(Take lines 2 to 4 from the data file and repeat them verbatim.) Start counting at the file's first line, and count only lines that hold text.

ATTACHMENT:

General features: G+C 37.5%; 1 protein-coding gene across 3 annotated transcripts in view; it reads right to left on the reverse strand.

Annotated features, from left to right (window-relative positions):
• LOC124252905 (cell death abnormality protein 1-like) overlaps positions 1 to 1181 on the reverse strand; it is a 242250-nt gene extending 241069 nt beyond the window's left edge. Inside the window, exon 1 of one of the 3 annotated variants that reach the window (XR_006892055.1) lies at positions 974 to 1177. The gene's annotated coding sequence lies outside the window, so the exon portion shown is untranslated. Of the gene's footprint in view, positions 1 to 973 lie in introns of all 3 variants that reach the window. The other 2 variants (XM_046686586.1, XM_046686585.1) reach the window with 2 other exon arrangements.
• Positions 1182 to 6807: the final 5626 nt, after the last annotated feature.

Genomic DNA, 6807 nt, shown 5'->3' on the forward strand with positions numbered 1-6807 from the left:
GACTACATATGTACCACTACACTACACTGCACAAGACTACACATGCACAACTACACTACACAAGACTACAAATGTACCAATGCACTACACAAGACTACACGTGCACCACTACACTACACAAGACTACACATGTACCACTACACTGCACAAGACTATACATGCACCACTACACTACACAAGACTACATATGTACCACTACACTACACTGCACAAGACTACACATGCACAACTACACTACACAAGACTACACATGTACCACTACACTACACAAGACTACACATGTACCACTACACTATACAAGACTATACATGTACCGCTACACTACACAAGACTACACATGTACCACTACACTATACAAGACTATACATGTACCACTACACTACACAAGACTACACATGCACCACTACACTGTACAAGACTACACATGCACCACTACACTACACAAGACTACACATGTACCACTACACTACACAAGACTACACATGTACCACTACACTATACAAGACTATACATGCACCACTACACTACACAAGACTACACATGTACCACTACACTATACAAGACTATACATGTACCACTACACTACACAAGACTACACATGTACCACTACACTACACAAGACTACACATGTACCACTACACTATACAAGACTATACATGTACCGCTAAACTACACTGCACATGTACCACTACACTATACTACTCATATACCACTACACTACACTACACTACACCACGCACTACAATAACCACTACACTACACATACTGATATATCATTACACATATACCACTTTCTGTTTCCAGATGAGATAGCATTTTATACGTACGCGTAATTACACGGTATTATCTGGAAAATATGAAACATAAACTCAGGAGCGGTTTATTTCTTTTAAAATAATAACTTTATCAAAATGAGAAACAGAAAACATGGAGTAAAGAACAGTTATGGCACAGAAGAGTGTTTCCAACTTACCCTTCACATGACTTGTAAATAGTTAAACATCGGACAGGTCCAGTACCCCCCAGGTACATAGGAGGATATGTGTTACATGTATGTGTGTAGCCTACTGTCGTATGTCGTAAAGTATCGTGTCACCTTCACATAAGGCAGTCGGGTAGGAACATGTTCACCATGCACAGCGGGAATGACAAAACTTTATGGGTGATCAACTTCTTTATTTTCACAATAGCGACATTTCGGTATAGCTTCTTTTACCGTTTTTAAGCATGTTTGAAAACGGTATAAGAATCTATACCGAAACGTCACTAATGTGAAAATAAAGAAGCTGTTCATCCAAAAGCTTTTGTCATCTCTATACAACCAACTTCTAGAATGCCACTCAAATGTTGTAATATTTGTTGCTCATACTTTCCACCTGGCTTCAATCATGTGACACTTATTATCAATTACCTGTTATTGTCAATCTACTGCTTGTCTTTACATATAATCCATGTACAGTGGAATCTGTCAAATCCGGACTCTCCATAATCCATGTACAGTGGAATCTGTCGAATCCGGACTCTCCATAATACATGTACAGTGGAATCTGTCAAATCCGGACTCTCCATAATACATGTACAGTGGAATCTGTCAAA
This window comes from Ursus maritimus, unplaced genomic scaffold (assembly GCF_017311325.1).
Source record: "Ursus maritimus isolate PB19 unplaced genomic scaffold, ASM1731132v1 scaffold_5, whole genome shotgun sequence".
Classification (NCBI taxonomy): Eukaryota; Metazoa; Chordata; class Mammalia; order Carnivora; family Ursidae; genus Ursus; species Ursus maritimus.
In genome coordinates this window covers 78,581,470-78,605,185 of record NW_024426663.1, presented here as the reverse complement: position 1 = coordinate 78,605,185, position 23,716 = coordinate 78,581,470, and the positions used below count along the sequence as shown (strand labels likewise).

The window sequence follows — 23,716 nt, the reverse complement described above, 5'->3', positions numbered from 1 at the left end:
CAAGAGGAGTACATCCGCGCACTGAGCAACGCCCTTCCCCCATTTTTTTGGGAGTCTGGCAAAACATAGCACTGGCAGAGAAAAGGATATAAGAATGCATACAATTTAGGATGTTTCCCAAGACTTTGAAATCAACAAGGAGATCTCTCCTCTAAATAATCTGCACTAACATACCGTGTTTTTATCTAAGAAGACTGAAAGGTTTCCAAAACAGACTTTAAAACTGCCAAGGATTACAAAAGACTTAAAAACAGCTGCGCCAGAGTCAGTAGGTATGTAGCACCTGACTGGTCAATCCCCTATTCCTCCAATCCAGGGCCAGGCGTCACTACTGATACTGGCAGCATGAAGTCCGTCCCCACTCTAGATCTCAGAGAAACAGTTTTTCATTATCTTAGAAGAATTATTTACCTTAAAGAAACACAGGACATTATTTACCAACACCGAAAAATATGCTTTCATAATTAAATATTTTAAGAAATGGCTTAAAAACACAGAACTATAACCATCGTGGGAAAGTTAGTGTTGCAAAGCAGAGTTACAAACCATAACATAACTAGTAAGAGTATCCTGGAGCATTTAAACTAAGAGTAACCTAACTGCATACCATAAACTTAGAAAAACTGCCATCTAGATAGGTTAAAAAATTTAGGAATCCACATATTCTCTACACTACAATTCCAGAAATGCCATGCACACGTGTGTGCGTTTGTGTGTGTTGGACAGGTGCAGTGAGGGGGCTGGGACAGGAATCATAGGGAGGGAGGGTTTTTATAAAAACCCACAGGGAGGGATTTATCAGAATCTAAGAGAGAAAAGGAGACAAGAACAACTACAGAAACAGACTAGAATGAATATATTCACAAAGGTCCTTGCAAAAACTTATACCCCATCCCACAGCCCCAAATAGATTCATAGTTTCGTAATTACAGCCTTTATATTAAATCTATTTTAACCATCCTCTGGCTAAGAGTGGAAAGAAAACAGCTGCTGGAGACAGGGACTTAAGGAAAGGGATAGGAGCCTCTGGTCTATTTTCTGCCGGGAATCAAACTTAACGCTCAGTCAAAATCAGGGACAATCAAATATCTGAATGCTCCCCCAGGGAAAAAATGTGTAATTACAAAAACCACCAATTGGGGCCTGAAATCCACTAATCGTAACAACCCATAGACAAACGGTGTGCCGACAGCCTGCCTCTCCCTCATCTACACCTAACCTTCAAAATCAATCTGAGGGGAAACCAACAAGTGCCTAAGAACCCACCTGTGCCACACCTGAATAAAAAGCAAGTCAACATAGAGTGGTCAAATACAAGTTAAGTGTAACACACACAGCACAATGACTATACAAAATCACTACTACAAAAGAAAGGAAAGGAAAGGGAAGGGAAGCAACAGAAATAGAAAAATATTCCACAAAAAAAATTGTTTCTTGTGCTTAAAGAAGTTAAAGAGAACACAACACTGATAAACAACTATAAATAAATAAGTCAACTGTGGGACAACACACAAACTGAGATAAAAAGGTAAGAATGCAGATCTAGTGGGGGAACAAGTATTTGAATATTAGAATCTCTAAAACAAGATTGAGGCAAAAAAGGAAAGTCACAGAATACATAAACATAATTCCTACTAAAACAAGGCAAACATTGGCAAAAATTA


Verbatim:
Annotated features, from left to right (window-relative positions):
• LOC124252905 (cell death abnormality protein 1-like) overlaps positions 1 to 1181 on the reverse strand; it is a 242250-nt gene extending 241069 nt beyond the window's left edge. Inside the window, exon 1 of one of the 3 annotated variants that reach the window (XR_006892055.1) lies at positions 974 to 1177. The gene's annotated coding sequence lies outside the window, so the exon portion shown is untranslated. Of the gene's footprint in view, positions 1 to 973 lie in introns of all 3 variants that reach the window. The other 2 variants (XM_046686586.1, XM_046686585.1) reach the window with 2 other exon arrangements.
• Positions 1182 to 6807: the final 5626 nt, after the last annotated feature.